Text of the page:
“It is murder of democracy and insult to people who sacrificed their life while fighting the Dogra autocrats,” said National Conference member Muhammad Akbar Lone. The issue, in fact, echoed in both the houses of the state legislature with National Conference members staging walkout from the upper house in protest demanding withdrawal of the resolution while members from National Conference and independent MLA Engineer Rashid created ruckus in the Assembly. The passage of the resolution is seen as the BJP’s assertion in state government after the party allied with Peoples Democratic Party to form the



J&K remained under the Dogra rule for over a century, starting from 1846 and during this period, according to historian Ashiq Hussain, lakhs of people were “systematically persecuted” in all three regions of the state – Jammu, Kashmir and Ladakh – by successive Dogra rulers to maintain their rule. Like his predecessors, Hari Singh represented the colonial power structure and his rule continued to be one of tyranny and oppression for majority community of the state. While July 13, 1931, marked the beginning of the two-decade long struggle against Hari Singh, the October 1947 massacre of Muslims in Jammu, presided over by the Dogra autocrat, was one of the worst horrors witnessed in the sub-continent.


In his book, ‘Being The Other: The Muslim in India’, Saeed Naqvi quotes Ian Stephens, editor of the British paper The Statesman, on the massacre: “Over 2,37,000 Muslims were systematically exterminated – unless they escaped to Pakistan along the border – by the forces of the Dogra state headed by the Maharaja in person and aided by the Sikhs. This happened in October 1947, five days before the Pathan invasion and nine days before the Maharaja’s accession to India,” the book quotes, suggesting this happened with the approval of Hari Singh.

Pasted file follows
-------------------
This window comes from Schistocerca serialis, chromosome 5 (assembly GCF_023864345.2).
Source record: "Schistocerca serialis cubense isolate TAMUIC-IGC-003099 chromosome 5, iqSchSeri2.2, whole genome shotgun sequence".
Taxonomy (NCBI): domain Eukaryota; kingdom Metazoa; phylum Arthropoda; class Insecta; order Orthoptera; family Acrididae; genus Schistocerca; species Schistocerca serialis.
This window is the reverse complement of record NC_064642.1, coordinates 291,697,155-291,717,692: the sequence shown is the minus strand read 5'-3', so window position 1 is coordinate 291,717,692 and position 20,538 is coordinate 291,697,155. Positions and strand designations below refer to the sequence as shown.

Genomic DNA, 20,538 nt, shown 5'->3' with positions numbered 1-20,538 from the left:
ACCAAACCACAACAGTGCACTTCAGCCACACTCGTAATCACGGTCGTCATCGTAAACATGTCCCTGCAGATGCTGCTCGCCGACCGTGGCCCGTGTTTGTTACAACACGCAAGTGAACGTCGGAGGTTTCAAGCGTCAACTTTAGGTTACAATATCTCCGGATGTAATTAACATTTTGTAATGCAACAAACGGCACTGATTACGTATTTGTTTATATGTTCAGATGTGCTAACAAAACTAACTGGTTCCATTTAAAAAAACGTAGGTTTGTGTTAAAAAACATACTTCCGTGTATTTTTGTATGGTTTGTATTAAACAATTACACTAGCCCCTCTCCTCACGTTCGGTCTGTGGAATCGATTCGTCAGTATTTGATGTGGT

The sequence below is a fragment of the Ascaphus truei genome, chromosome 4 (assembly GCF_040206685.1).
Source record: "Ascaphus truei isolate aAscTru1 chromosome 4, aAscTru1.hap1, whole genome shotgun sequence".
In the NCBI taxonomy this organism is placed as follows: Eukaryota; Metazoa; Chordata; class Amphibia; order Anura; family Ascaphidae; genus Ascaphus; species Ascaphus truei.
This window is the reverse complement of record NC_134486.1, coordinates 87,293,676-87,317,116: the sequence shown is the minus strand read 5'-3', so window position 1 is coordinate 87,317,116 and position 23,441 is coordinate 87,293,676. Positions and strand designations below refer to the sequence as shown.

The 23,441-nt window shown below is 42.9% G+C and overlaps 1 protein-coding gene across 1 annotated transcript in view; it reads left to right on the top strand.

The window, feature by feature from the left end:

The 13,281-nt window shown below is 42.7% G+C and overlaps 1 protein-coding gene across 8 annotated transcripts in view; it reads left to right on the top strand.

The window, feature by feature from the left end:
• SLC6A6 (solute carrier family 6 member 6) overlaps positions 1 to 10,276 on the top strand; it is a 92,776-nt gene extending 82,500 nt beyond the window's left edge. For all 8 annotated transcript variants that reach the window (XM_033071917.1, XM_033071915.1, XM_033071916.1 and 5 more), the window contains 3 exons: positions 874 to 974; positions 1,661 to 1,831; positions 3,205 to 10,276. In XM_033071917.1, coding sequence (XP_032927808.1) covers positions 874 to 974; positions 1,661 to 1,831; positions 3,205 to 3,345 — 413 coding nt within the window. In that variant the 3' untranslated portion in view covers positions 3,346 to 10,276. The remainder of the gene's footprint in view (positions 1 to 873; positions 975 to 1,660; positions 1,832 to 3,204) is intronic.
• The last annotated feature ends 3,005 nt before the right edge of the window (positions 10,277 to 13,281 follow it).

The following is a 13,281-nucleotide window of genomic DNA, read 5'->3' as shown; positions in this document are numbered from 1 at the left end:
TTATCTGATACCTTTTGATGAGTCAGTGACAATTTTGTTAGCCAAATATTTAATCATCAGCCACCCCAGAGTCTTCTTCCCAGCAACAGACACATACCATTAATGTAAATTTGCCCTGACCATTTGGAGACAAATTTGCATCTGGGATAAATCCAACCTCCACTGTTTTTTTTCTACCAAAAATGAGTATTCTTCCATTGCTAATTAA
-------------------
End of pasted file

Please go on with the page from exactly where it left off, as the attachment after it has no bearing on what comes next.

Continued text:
Maharaja Hari Singh’s involvement in the massacre, with the support of the RSS, is evident from a letter Jawaharlal Nehru wrote to Vallabhbhai Patel on 17 April 1949 (quoted in Frontline magazine): In the report, among other things, a reference was made to a growing Hindu agitation in Jammu province for what is called a zonal plebiscite. This idea is based on the belief that a plebiscite for the whole of Kashmir is bound to be lost and, therefore, let us save Jammu at least. You will perhaps remember that some proposal of this kind was put forward by the Maharaja some months back. It seems to me that this kind of propaganda is very harmful, indeed, for us. Whatever may happen in the future, I do not think Jammu province is running away from us. If we want Jammu province by itself and are prepared to make a present of the rest of the State to Pakistan, I have no doubt we could clinch the issue in a few days. The prize we are fighting for is the valley of Kashmir. [This is what Nehru had dug in his heels for. The consequences are for all to see to this day. This propaganda for a zonal plebiscite is going on in Jammu, in Delhi and elsewhere. It is carried on by what is known as the Jammu Praja Parishad. Our intelligence officer reported that this Praja Parishad is financed by the Maharaja. Further, that the large sums collected for the Dharmarth Fund, which is controlled by the Maharaja, are being spent in propaganda for him.


Mahatma Gandhi also commented on the situation in Jammu on 25 December 1947 and his remarks have found mention in volume 90 of his Collected Works: “The Hindus and Sikhs of Jammu and those who had gone there from outside killed Muslims. The Maharaja of Kashmir is responsible for what is happening there…Muslim women have been dishonoured.”


In Kashmir, the PDP’s support for passage of the resolution is seen as “surrender to the BJP for power” at a time when the party’s credibility is struggling to recover from the dent left by the 2016 uprising in which 96 civilians were killed by security forces. Now, ironically, J&K will observe Martyrs’ Day and have holidays on the birth anniversaries of Sheikh Mohammad Abdullah, who fought for democracy, and Hari Singh, who is known as a tyrant in Kashmir.